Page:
SpaceX President Gwynne Shotwell Is Ready To Tackle Mars & Says US Better Tackle STEM Education & Innovation

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Space X President Gwynne Shotwell blows up most theories about being the middle child and women's capabilities in math and science. In third grade Shotwell remembers being in the car with her mom and wondering how an engine worked.  A book on engines was gifted from her mother, who also took her to a Society of Women Engineers panel at the Illinois Institute of Technology in high school. "She didn't tell me where we were going ahead of time because I would not have gone," Shotwell says. 

Armed with a bachelor's and baster's degrees in mechanical engineering and applied mathematics from Northwestern University, Shotwell worked briefly at Chrysler before heading to Southern California to work in the aerospace industry. In 2002, she had lunch with a friend who worked for Space X, had a four-minute conversation with founder Elon Musk, and found herself working at Space X two weeks later as vice president of business development. Hired as employee number 11, she now leads 5,000.

Marie Claire picks up Gwynne Shotwell's story, affirming a story about exactly what appealed to her at that Society of Women Engineer's panel. She tells the same story in her excellent TEDxChapmanU Talk about America's economic, education, and innovation challenges. Shotwell's Eureka moment involved a pair of shoes and a great handbag belonging to a panelist with the Society of Women Engineers.  "I left that event saying, 'Okay, I'll be a mechanical engineer,' because I thought she was cool."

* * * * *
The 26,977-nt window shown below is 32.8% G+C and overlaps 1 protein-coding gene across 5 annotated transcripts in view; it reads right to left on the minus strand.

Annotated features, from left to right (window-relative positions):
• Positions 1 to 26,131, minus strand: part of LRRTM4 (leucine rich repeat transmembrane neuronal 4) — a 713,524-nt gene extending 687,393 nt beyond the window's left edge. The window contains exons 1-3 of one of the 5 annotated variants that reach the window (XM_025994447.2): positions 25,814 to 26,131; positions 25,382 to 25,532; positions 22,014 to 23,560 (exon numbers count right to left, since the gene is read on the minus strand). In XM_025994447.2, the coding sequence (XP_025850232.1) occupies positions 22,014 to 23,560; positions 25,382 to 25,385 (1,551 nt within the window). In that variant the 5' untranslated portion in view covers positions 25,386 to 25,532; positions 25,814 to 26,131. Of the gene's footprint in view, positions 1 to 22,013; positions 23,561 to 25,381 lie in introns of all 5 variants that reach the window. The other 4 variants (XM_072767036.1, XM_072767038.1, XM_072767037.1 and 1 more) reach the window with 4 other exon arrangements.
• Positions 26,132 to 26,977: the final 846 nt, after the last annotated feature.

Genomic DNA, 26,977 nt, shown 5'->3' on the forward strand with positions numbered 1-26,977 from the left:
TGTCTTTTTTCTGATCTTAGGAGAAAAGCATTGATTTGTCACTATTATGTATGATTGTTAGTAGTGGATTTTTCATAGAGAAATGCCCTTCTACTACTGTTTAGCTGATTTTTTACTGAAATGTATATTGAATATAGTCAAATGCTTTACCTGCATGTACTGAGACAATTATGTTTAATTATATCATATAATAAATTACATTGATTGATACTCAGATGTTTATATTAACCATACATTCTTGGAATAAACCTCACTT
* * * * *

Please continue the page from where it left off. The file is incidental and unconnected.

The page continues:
Shotwell met her husband, an engineer at NASA's Jet Propulsion Laboratory, in 2002 while volunteering to help University of Southern California students with a satellite project. Every few weeks the parents of two children escape to their cattle ranch on the North Fork of the San Gabriel River, which they plan to convert to a vineyard in the future. 

Texas' dry climate should help prepare Shotwell for SpaceX's next destination: Mars. Its Falcon Heavy rocket will have its first unmanned launch in late 2017, and the Falcon 9 will send a crew to the International Space Station in 2018. (The Falcon Heavy is essentially three Falcon 9 rockets combined, with 27 engines.) Afterward, SpaceX will focus on launching its Big Falcon Rocket (known internally as the BFR, or the Big Fucking Rocket), a massive vehicle—part rocket, part 100-person shuttle—meant to transport citizens and supplies to create a sustainable colony of 1 million people on Mars. Musk estimates that each trip will take as little as 80 days and hopes to start the flights early in the next decade. "I have learned over my 15 years of working with him to not bet against him and not question whether something can be done," Shotwell says.

Presumably Shotwell has all the shoes and handbags she desires. And yes, she drives a red Tesla. 

Related -- Aug. 18, 2017: SpaceX informed NASA of Slowdown In Its Commercial Mars Program